Categories
Deno

Deno — OS Signals, File System Events, and Module Metadata

Spread the love

Deno is a new server-side runtime environment for running JavaScript and TypeScript apps.

In this article, we’ll take a look at how to get started with developing apps for Deno.

Handle OS Signals

We can handle signals with the Deno.signal method.

For example, we can write:

index.ts

console.log("Press Ctrl-C");
for await (const _ of Deno.signal(Deno.Signal.SIGINT)) {
  console.log("interrupted!");
  Deno.exit();
}

If we press Ctrl+C, we’ll trigger the sigint signal to interrupt the program.

We watch for the signal with the for-await-of loop.

Deno.Signal.SIGINT is the object for the sigint signal.

We call Deno.exit to exit the program.

We run the program by running:

deno run --unstable index.ts

Also, we can write it as a promise.

For instance, we can write:

index.ts

console.log("Press Ctrl-C to end the program");
await Deno.signal(Deno.Signal.SIGINT);
console.log("interrupted!");
Deno.exit();

to watch for the sigint signal.

Stop Watching Signals

We can stop watching signals by calling the sig.dispose method.

For example, we can write:

index.ts

const sig = Deno.signal(Deno.Signal.SIGINT);
setTimeout(() => {
  sig.dispose();
  console.log("No longer watching SIGINT signal");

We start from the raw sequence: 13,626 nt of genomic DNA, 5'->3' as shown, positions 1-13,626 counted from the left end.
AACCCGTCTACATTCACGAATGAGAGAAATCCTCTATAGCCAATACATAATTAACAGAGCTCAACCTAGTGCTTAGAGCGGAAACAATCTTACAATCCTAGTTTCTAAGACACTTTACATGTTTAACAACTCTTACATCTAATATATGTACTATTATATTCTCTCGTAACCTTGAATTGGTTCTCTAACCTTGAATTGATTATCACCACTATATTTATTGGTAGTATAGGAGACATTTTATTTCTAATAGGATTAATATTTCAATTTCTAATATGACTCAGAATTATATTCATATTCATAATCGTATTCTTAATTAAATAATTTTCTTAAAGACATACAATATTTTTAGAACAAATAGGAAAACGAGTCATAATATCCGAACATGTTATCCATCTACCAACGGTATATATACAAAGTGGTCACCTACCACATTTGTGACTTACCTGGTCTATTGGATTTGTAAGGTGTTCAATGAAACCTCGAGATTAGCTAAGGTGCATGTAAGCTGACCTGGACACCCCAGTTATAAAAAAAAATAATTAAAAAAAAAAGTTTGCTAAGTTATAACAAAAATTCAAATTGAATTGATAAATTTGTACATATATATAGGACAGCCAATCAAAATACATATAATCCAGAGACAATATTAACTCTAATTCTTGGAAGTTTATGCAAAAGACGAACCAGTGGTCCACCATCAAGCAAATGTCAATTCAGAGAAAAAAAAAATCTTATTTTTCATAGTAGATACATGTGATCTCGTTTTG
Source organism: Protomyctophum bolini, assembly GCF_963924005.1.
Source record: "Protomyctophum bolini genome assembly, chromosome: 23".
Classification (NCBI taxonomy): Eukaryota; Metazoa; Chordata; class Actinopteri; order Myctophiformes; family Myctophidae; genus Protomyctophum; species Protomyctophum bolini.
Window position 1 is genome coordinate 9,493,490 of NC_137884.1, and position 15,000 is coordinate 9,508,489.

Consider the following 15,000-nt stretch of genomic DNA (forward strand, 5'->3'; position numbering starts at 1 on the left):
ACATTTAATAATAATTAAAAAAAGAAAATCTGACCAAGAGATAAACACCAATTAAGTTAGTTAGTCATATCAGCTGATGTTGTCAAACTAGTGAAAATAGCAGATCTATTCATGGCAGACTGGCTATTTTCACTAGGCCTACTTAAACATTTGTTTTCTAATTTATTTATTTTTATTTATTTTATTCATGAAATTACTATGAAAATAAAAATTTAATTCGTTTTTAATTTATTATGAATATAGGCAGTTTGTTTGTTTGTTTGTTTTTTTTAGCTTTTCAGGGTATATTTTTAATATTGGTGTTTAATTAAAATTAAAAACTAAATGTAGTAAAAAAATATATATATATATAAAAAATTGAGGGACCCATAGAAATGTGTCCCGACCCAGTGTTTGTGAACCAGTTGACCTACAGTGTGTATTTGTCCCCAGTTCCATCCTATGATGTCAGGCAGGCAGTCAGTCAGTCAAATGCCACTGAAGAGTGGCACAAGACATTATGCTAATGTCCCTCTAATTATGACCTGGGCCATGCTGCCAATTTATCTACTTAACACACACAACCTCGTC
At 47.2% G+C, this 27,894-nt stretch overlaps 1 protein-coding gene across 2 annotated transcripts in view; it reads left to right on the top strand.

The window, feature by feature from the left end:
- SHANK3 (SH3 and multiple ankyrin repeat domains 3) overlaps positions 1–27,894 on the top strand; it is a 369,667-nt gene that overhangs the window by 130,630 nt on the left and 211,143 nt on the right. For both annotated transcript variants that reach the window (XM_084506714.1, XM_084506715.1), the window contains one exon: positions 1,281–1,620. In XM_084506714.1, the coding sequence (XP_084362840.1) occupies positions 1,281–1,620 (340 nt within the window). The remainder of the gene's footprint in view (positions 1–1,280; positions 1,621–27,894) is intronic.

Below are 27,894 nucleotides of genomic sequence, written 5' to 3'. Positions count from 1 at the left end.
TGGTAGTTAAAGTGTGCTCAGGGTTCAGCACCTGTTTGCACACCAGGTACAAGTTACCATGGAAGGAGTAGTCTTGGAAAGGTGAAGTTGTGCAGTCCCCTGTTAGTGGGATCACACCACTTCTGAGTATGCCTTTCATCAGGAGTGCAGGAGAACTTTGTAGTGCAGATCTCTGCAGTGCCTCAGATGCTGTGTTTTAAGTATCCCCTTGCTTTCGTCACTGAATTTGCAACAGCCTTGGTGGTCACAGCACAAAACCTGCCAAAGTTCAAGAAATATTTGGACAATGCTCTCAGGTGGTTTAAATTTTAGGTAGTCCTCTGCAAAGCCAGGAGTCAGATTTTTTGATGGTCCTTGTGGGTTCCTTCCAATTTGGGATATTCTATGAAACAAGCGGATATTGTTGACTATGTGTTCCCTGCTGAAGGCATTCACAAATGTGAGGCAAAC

}, 5000);

console.log("Watching SIGINT signals");
for await (const _ of sig) {
  console.log("interrupted");
}

In the setTimeout callback. we call the sig.dispose method to stop watching the sigint signal.

The for-await-of loop exits after 5 seconds when sig.dispose is called.

File System Events

We can watch for file system events with the Deno.watchFs method.

For example, we can write:

index.ts

const watcher = Deno.watchFs(".");
for await (const event of watcher) {
  console.log(event);
}

We watch the folder the script is in with Deno.watchFs .

We get the event from the event object.

Then we something like:

index.ts

{ kind: "create", paths: [ "/home/runner/IntelligentWorthwhileMice/./lock.json" ] }
{ kind: "modify", paths: [ "/home/runner/IntelligentWorthwhileMice/./lock.json" ] }
{ kind: "access", paths: [ "/home/runner/IntelligentWorthwhileMice/./lock.json" ] }
{
  kind: "create",
  paths: [ "/home/runner/IntelligentWorthwhileMice/./.3s18gah600nwj.foo.txt~" ]
}
{
  kind: "access",
  paths: [ "/home/runner/IntelligentWorthwhileMice/./.3s18gah600nwj.foo.txt~" ]
}
{
  kind: "modify",
  paths: [ "/home/runner/IntelligentWorthwhileMice/./.3s18gah600nwj.foo.txt~" ]
}
{ kind: "modify", paths: [ "/home/runner/IntelligentWorthwhileMice/./foo.txt" ] }
{
  kind: "modify",
  paths: [
    "/home/runner/IntelligentWorthwhileMice/./.3s18gah600nwj.foo.txt~",
    "/home/runner/IntelligentWorthwhileMice/./foo.txt"
  ]
}

displayed.

Then we can run it with:

deno run --allow-read index.ts

to watch for any file system events in the folder.

Module Metadata

We can get module meta with the import.meta property.

For example, we can write:

console.log(import.meta.url);
console.log(Deno.mainModule);
console.log(import.meta.main);

Then we see something like:

file:///home/runner/IntelligentWorthwhileMice/index.ts
file:///home/runner/IntelligentWorthwhileMice/index.ts
true

from the console output when we run:

deno run --allow-read --unstable index.ts

import.meta.url and Deno.mainModule both get the path of the module.

And import.meta.main returns true if it’s the entry point module.

Conclusion

We can handle OS signals, get module metadata, and watch file system events with Deno.

Leave a Reply

Your email address will not be published. Required fields are marked *